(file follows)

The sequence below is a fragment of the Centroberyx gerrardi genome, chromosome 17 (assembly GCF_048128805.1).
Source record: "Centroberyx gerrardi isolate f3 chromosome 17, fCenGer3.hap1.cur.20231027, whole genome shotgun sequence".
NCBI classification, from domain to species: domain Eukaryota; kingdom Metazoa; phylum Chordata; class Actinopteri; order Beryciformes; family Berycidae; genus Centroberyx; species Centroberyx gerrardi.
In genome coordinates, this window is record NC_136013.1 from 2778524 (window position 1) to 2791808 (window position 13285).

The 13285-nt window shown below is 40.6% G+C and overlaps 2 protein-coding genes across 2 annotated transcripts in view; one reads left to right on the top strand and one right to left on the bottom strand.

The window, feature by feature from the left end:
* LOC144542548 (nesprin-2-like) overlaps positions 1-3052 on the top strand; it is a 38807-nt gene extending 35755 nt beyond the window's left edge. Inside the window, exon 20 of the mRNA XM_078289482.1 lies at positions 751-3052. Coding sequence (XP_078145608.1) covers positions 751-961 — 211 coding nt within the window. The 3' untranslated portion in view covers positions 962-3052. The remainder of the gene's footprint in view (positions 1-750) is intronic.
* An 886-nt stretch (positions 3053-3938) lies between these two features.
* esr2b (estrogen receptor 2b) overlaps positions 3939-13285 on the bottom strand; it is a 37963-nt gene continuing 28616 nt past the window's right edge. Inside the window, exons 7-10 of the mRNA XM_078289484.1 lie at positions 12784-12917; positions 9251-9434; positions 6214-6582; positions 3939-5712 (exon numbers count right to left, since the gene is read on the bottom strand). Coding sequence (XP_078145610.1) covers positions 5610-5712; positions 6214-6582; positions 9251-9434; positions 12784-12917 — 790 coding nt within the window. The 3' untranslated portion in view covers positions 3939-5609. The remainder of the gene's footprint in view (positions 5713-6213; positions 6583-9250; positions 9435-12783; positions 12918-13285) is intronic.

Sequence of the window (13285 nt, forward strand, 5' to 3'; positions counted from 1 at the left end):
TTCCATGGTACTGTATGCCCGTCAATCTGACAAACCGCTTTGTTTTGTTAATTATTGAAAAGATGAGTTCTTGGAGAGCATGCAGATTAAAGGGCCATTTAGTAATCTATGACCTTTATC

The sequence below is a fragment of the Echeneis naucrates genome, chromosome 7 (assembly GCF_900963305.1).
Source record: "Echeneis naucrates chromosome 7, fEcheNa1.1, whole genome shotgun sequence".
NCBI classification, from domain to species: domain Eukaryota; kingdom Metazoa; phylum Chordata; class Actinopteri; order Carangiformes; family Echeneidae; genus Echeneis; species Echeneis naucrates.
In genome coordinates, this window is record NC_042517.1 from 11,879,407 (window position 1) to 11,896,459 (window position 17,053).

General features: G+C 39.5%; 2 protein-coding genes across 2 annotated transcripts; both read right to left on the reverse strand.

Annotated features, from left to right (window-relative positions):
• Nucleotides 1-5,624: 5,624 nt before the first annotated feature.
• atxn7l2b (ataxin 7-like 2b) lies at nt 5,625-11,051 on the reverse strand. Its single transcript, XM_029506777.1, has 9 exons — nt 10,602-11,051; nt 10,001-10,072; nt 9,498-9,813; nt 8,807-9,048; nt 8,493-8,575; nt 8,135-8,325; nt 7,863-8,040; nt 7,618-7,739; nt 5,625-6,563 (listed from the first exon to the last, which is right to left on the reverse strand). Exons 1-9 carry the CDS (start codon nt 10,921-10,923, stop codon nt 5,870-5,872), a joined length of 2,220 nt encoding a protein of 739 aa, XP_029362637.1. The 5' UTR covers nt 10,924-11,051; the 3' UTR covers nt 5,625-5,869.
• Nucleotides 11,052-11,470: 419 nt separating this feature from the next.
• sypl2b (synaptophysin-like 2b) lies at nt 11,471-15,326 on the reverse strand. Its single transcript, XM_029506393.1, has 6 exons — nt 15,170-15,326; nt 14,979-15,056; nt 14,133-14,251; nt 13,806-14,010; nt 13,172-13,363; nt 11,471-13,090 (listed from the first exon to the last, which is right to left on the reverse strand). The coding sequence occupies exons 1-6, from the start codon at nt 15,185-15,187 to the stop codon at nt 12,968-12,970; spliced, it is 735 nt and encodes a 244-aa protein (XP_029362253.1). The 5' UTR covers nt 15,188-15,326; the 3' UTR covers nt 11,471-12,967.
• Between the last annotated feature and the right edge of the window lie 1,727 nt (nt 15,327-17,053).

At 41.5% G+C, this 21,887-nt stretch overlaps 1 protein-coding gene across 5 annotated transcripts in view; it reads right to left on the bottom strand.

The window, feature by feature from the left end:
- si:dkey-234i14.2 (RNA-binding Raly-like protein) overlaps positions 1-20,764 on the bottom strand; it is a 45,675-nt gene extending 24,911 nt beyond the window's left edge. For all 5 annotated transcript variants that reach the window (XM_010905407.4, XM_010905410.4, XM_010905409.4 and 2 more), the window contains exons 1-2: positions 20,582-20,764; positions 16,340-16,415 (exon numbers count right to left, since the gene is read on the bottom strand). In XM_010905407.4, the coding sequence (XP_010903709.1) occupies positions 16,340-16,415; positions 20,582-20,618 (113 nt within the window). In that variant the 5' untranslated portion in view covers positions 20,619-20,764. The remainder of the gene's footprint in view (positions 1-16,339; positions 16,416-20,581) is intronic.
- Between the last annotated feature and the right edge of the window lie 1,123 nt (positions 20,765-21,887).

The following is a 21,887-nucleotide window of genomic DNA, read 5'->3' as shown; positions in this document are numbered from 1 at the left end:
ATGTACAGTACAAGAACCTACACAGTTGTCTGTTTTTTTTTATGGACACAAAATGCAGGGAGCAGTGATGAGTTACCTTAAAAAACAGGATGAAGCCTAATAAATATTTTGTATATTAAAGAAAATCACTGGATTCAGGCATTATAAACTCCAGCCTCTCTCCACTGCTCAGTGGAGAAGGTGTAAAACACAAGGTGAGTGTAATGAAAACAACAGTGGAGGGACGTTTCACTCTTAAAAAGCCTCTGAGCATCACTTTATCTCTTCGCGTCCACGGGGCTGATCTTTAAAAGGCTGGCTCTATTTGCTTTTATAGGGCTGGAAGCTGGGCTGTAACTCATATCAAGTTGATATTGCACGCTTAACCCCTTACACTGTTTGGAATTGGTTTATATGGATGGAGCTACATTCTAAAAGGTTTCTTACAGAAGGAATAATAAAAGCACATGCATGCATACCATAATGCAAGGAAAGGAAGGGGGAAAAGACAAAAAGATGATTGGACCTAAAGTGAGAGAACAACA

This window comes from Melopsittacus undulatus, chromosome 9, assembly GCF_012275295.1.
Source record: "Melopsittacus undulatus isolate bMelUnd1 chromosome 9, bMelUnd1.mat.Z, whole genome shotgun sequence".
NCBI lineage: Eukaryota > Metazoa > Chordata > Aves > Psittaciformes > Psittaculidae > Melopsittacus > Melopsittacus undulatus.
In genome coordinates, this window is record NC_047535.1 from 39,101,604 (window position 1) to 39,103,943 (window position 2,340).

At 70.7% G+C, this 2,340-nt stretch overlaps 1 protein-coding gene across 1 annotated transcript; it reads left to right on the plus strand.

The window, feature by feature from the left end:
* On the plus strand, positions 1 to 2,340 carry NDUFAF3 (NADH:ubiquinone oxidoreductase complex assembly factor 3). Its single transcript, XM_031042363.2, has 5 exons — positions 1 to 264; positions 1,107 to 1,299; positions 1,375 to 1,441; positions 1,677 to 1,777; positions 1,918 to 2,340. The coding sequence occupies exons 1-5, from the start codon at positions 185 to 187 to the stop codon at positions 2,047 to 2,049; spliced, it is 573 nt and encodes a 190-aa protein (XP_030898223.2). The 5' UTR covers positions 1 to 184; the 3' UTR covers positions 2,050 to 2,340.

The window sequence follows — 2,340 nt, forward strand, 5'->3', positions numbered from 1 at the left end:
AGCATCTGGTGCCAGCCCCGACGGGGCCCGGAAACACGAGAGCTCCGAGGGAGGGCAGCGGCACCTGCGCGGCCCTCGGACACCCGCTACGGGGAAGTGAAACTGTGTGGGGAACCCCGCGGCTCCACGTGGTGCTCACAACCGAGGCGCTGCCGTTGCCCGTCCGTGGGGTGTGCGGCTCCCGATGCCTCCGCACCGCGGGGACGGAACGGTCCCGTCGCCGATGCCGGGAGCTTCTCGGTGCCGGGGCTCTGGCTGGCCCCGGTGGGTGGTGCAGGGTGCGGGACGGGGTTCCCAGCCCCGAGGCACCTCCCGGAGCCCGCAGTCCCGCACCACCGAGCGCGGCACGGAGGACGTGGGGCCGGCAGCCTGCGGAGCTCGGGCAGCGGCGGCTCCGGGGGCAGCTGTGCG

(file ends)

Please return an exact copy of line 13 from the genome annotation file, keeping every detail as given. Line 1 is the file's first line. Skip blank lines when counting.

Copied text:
Source record: "Echeneis naucrates chromosome 7, fEcheNa1.1, whole genome shotgun sequence".